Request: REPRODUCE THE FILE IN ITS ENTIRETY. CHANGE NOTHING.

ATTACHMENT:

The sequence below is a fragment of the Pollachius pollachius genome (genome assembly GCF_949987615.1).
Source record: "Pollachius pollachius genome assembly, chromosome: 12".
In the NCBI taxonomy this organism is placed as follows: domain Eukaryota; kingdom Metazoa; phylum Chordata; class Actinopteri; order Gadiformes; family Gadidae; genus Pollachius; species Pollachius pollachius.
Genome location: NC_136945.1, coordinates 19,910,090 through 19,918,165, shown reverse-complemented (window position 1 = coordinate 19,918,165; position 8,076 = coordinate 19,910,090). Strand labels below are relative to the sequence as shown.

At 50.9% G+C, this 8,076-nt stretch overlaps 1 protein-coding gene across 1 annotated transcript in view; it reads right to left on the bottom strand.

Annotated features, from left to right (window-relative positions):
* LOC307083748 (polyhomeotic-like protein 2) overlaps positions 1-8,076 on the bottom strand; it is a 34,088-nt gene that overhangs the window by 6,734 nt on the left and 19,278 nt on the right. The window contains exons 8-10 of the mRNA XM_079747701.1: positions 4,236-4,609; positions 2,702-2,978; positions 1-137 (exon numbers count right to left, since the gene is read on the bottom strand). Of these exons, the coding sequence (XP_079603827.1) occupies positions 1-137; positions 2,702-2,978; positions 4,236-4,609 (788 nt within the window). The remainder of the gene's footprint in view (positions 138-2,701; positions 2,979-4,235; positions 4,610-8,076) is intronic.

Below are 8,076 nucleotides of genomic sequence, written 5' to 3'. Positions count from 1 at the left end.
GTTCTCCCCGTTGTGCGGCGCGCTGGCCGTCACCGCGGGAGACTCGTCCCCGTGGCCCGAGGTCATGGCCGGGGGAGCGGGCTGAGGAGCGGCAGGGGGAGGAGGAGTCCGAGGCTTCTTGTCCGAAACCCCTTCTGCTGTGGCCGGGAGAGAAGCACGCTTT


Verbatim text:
The sequence below is a fragment of the Pollachius pollachius genome (genome assembly GCF_949987615.1).
Source record: "Pollachius pollachius genome assembly, chromosome: 12".
In the NCBI taxonomy this organism is placed as follows: domain Eukaryota; kingdom Metazoa; phylum Chordata; class Actinopteri; order Gadiformes; family Gadidae; genus Pollachius; species Pollachius pollachius.
Genome location: NC_136945.1, coordinates 19,910,090 through 19,918,165, shown reverse-complemented (window position 1 = coordinate 19,918,165; position 8,076 = coordinate 19,910,090). Strand labels below are relative to the sequence as shown.

At 50.9% G+C, this 8,076-nt stretch overlaps 1 protein-coding gene across 1 annotated transcript in view; it reads right to left on the bottom strand.

Annotated features, from left to right (window-relative positions):
* LOC307083748 (polyhomeotic-like protein 2) overlaps positions 1-8,076 on the bottom strand; it is a 34,088-nt gene that overhangs the window by 6,734 nt on the left and 19,278 nt on the right. The window contains exons 8-10 of the mRNA XM_079747701.1: positions 4,236-4,609; positions 2,702-2,978; positions 1-137 (exon numbers count right to left, since the gene is read on the bottom strand). Of these exons, the coding sequence (XP_079603827.1) occupies positions 1-137; positions 2,702-2,978; positions 4,236-4,609 (788 nt within the window). The remainder of the gene's footprint in view (positions 138-2,701; positions 2,979-4,235; positions 4,610-8,076) is intronic.

Below are 8,076 nucleotides of genomic sequence, written 5' to 3'. Positions count from 1 at the left end.
GTTCTCCCCGTTGTGCGGCGCGCTGGCCGTCACCGCGGGAGACTCGTCCCCGTGGCCCGAGGTCATGGCCGGGGGAGCGGGCTGAGGAGCGGCAGGGGGAGGAGGAGTCCGAGGCTTCTTGTCCGAAACCCCTTCTGCTGTGGCCGGGAGAGAAGCACGCTTT